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Make Some Sense of Scent Trademarks: The United States Needs a Graphical Representation Requirement
When it comes to consumer loyalty, some businesses have decided to go beyond attracting the eyes. Why not keep customers via their nostrils? Accordingly, the scent marketing industry is booming. Jennifer Dublino, Vice President of Development at ScentWorld Events, remarks that “smell is one of the most unique of human senses. Scent enters the limbic system [of the brain] and bypasses all of the cognitive and logical thought processes and goes directly to the emotional and memory areas of the brain.” Companies like ScentAir have been created specifically to help stores design fragrances that best fit their image and objectives as a way to increase returns on investment.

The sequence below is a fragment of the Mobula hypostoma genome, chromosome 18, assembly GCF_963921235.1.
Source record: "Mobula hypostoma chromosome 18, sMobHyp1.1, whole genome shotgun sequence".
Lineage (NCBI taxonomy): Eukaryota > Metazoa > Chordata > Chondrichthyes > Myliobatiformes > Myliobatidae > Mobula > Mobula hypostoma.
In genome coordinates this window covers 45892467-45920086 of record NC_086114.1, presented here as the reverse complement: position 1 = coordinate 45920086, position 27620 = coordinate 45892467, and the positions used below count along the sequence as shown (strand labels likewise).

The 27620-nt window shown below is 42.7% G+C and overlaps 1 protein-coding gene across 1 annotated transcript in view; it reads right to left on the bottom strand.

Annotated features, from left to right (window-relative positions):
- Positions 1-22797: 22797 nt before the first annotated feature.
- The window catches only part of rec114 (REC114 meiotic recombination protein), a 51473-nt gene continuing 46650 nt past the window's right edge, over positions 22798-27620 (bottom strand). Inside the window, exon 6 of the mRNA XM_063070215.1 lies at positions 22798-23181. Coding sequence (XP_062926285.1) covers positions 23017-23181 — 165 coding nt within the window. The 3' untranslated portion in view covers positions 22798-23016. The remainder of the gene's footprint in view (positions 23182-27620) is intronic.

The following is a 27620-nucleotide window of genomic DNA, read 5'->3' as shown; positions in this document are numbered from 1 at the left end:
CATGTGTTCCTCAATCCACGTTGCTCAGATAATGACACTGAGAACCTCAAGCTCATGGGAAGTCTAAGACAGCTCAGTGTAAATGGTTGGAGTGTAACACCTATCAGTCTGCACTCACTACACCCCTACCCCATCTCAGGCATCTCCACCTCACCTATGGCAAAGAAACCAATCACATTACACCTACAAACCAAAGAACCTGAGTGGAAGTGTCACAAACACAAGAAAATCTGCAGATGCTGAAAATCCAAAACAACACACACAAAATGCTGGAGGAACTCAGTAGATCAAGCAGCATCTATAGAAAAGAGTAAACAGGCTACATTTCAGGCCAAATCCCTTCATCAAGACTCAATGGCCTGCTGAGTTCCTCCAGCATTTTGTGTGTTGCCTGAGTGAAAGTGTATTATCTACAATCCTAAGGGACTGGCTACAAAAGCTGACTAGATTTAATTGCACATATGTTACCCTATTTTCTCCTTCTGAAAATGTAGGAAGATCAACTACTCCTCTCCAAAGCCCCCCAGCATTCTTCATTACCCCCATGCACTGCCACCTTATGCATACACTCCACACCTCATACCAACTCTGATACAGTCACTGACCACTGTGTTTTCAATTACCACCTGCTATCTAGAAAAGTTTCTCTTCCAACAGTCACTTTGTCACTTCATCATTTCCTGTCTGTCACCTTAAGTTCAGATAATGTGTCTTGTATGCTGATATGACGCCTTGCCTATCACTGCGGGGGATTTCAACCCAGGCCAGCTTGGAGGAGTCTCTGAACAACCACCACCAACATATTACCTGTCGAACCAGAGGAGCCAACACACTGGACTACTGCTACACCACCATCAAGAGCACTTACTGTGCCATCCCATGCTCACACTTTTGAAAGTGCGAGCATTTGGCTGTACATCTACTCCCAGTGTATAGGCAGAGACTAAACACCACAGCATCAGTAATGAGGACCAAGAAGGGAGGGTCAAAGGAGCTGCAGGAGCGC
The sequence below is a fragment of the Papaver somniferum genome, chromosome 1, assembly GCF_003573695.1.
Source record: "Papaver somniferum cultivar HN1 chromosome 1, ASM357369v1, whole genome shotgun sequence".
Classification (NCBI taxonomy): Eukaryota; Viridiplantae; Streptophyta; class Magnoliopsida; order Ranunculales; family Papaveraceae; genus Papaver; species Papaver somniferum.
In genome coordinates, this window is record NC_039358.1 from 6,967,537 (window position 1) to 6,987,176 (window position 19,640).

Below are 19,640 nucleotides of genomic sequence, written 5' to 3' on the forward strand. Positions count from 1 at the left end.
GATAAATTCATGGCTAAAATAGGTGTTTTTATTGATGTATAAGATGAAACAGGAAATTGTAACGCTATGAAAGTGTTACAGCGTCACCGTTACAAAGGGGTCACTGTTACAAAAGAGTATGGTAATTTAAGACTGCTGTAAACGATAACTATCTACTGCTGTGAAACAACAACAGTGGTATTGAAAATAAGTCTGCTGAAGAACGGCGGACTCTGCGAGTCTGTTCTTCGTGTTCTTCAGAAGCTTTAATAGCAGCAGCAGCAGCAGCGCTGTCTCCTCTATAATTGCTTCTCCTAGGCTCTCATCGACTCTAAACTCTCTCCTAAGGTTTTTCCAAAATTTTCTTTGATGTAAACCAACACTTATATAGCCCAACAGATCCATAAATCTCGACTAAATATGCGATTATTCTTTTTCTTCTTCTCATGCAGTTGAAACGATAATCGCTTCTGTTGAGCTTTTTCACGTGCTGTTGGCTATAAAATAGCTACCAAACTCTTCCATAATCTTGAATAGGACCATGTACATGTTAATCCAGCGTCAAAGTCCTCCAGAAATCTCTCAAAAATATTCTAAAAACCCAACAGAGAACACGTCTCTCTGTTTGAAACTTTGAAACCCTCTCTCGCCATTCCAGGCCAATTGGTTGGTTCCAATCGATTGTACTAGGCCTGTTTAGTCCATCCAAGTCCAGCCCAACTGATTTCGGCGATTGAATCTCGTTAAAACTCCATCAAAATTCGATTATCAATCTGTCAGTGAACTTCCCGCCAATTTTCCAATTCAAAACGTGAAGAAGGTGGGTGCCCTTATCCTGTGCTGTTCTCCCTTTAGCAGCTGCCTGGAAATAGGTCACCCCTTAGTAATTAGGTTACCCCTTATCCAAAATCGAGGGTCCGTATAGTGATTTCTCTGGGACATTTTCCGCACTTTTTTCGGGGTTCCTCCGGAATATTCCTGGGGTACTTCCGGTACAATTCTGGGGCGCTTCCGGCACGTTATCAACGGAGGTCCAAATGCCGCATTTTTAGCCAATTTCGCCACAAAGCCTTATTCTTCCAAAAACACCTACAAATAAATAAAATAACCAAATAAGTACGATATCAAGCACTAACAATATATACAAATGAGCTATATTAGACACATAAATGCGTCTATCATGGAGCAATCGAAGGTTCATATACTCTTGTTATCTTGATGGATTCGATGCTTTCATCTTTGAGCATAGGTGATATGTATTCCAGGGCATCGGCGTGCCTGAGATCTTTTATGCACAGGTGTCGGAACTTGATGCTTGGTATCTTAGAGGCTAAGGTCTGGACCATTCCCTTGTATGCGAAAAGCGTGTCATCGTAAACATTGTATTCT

Science indicates that olfactory cues are more effective than visual cues at triggering memory. Scents’ strong ties to memory and emotions can make them a powerful branding tool. A study found that gamblers spent forty-five percent more money when there was a floral scent present around a slot machine than when there was not. Four hundred consumers, who were surveyed after shopping
in a Nike store, reported that a “pleasant ambient scent” improved not only their evaluation of the store and its products but the likelihood they would shop there again. Some human rights activists have even suggested that using scents to identify goods could be beneficial to those who are visually impaired and are not able to reap the benefits of visual trademarks.6 Overall, scents appear to both attract customers and increase their affinity to a particular good or service from a specific source, much like a mesmerizing logo or catchy slogan.
Gabrielle E. Brill
J.D. Candidate, 2022, University of Richmond School of Law
B.A., magna cum laude, 2018, Dickinson College